Facebook has criticized a series of investigations published by the Wall Street Journal as containing "deliberate mischaracterizations" which "confer egregiously false motives to Facebook's leadership and employees."
Recently, the WSJ has published "The Facebook Files," a set of articles based on a review of the social media giant's internal documents, research, draft presentations, and online employee discussions.
Among the reports is an allegation made by the news outlet that the company knows its platforms -- including Facebook and Instagram -- are "riddled" with flaws that "cause harm, often in ways only the company fully understands" and these alleged issues are known all the way up to the chief executive, Mark Zuckerberg.
Among its reports, the WSJ says that changes made by Facebook to its algorithms three years ago to improve user connectivity and well-being made the platform "angrier" instead, with staff members warning of the potential damage being done. Changes were then allegedly resisted due to concerns surrounding declining user engagement.
In addition, the publication says that researchers inside Instagram have found that the app is "harmful" and "toxic" for some younger users; in particular, teenage girls.
"In response, Facebook says the negative effects aren't widespread, that the mental-health research is valuable and that some of the harmful aspects aren't easy to address," the WSJ says.
Furthermore, an alleged internal platform known as cross check/XCheck exempts some high-profile users from the rules applied to typical users, which shields these individuals from sanctions normally applied when material is posted that may break Facebook terms of service, such as posts inciting violence.
In response, former UK politician and now Facebook Vice President of Global Affairs Nick Clegg said in a blog post on Saturday that the series "contained deliberate mischaracterizations of what we are trying to do, and conferred egregiously false motives to Facebook's leadership and employees."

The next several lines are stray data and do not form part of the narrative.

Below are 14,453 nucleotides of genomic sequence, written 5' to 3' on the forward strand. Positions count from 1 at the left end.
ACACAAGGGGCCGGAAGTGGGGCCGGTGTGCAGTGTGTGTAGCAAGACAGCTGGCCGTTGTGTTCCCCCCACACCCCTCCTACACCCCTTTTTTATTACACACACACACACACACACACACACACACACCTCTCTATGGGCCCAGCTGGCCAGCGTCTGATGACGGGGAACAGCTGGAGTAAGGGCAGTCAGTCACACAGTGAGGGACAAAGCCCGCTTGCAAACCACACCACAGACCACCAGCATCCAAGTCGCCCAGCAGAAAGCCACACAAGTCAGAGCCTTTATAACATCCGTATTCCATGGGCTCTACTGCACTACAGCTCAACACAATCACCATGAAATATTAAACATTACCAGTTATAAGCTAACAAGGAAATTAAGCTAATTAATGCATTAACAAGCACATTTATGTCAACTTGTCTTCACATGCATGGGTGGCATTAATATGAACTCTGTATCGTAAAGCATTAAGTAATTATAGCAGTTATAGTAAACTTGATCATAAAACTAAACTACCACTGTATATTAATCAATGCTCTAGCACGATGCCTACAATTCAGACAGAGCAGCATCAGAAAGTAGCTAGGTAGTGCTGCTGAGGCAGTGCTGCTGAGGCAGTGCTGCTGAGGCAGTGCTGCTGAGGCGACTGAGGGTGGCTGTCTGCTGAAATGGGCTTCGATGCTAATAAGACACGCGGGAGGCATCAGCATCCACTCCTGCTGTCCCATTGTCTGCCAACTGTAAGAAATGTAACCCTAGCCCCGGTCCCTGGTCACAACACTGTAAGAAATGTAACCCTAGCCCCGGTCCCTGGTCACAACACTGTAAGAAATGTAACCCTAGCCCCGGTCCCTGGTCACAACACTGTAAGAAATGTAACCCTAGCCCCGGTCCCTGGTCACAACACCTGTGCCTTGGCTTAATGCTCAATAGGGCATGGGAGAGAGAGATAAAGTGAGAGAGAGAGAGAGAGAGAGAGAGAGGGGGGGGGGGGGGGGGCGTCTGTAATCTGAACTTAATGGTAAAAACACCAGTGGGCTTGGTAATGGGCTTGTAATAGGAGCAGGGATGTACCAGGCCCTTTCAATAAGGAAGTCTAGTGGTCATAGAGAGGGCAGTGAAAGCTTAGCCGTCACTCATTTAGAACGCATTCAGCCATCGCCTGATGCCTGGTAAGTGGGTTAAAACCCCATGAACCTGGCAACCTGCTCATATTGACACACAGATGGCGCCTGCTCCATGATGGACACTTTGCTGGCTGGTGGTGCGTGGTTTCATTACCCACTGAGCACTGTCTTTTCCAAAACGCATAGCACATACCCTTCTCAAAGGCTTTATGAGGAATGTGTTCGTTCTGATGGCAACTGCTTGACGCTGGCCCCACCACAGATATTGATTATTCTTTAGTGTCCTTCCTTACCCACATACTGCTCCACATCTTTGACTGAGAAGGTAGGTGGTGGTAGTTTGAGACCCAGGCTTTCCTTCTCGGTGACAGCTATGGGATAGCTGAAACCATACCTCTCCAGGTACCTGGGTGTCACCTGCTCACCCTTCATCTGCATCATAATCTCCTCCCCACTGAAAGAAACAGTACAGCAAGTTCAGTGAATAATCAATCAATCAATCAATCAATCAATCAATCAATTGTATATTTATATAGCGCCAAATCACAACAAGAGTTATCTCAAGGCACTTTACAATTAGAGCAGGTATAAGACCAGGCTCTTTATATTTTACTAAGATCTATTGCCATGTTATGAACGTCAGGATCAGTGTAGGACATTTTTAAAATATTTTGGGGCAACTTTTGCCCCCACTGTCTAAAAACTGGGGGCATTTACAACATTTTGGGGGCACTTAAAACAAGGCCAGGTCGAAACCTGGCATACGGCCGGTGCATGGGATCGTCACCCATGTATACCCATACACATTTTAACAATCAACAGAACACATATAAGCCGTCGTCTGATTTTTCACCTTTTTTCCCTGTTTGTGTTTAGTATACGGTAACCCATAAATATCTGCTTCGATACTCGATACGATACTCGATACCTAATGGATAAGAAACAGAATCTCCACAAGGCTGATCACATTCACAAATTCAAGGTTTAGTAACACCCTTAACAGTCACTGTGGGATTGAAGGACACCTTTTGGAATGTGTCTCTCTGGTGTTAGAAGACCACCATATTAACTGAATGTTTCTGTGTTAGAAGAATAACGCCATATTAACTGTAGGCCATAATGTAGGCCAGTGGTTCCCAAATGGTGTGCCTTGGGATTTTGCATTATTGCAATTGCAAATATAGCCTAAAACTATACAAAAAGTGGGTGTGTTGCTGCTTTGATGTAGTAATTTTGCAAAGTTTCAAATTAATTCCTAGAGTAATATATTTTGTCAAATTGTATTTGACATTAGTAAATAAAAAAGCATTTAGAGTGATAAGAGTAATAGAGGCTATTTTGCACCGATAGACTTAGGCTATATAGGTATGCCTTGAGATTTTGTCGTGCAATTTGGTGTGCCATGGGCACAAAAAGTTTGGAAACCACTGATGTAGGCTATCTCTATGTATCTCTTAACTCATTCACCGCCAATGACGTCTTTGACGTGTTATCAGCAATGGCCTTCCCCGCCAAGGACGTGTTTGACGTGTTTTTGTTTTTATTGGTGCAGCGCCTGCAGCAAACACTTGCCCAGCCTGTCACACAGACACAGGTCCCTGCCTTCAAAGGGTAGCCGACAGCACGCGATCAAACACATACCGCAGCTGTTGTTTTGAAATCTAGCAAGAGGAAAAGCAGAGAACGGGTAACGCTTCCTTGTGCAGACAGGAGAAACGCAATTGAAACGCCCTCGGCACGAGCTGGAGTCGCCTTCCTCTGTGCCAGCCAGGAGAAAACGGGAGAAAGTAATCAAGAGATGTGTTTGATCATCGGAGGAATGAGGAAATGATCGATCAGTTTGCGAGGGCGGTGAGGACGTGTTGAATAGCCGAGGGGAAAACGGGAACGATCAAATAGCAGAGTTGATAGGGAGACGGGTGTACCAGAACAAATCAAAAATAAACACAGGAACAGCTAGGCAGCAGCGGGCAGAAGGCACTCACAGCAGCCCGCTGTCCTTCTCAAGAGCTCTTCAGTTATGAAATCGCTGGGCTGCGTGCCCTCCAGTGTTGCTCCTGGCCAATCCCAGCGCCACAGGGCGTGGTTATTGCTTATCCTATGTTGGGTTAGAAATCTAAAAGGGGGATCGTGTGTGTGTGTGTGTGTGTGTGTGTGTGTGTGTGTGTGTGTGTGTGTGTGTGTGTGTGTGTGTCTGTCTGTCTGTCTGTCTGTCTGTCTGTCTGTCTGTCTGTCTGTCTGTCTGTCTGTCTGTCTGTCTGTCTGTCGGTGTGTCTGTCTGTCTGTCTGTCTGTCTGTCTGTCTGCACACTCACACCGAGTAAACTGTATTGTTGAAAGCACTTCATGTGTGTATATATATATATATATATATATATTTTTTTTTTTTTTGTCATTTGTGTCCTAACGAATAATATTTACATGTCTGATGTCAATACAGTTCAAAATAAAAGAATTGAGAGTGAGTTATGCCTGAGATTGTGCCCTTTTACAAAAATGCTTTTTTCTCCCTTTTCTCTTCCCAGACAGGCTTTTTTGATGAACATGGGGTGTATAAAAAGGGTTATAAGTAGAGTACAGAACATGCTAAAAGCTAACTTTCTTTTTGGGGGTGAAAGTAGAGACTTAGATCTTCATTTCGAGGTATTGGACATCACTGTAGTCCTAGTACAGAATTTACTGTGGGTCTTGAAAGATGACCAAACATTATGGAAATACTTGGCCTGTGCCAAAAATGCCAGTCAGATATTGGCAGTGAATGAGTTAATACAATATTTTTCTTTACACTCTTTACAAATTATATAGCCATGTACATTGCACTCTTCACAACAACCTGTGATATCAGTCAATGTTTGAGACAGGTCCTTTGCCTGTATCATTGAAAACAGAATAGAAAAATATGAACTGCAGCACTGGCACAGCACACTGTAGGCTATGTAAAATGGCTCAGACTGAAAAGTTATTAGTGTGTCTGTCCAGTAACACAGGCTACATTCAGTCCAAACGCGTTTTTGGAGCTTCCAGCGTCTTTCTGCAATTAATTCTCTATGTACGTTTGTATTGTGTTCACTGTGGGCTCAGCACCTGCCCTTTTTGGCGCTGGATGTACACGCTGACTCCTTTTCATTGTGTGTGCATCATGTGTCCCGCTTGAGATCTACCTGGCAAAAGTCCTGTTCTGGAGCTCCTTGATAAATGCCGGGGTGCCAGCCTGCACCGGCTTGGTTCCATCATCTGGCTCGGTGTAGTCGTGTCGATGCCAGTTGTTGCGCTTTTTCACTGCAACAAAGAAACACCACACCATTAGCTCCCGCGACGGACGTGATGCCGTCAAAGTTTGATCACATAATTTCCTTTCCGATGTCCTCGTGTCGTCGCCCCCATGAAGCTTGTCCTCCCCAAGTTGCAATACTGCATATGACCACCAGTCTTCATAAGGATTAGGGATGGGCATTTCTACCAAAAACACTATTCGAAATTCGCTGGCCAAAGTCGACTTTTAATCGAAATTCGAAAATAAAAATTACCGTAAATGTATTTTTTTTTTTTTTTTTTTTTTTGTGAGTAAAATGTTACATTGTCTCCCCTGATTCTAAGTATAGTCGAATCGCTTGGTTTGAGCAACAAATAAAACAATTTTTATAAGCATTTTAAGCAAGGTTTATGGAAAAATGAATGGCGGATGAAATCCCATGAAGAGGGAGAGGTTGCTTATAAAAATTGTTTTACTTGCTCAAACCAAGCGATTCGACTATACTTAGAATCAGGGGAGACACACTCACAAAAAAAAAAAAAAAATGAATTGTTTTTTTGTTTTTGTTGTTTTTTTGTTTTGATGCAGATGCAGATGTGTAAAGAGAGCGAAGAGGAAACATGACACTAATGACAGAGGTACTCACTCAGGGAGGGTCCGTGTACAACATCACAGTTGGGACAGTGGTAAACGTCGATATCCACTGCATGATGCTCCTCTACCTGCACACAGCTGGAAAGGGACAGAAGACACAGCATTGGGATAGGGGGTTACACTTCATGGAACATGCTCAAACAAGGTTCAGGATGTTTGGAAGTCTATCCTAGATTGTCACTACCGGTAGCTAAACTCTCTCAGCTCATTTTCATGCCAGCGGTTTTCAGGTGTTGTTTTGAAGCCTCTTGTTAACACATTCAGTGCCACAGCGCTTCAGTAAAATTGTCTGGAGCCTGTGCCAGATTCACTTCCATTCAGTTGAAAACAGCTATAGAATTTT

Clegg also says that the accusation at the core of the reports, that Facebook conducts research and dismisses anything that is not of benefit to the company, "is plain false" and is based on the "cherry-picked" selection of leaked documents.
"With any research, there will be ideas for improvement that are effective to pursue and ideas where the tradeoffs against other important considerations are worse than the proposed fix," the executive says. "The fact that not every idea that a researcher raises is acted upon doesn't mean Facebook teams are not continually considering a range of different improvements."
Clegg also referenced one of the WSJ's reports on how COVID-19 misinformation and "barrier to vaccination" content has been handled over the course of the pandemic. The publication writes that anti-vaxxers have been able to abuse Facebook's own tools to sow doubt, flooding the platform with negative comments and potentially undermining initiatives to drive up vaccine acceptance rates.
The executive says that health organizations continue to post because despite negative commentary, by their own measurements, promotion is still effective.
"Facebook understands the significant responsibility that comes with operating a global platform," Clegg says. "We take it seriously, and we don't shy away from scrutiny and criticism. But we fundamentally reject this mischaracterization of our work and impugning of the company's motives."
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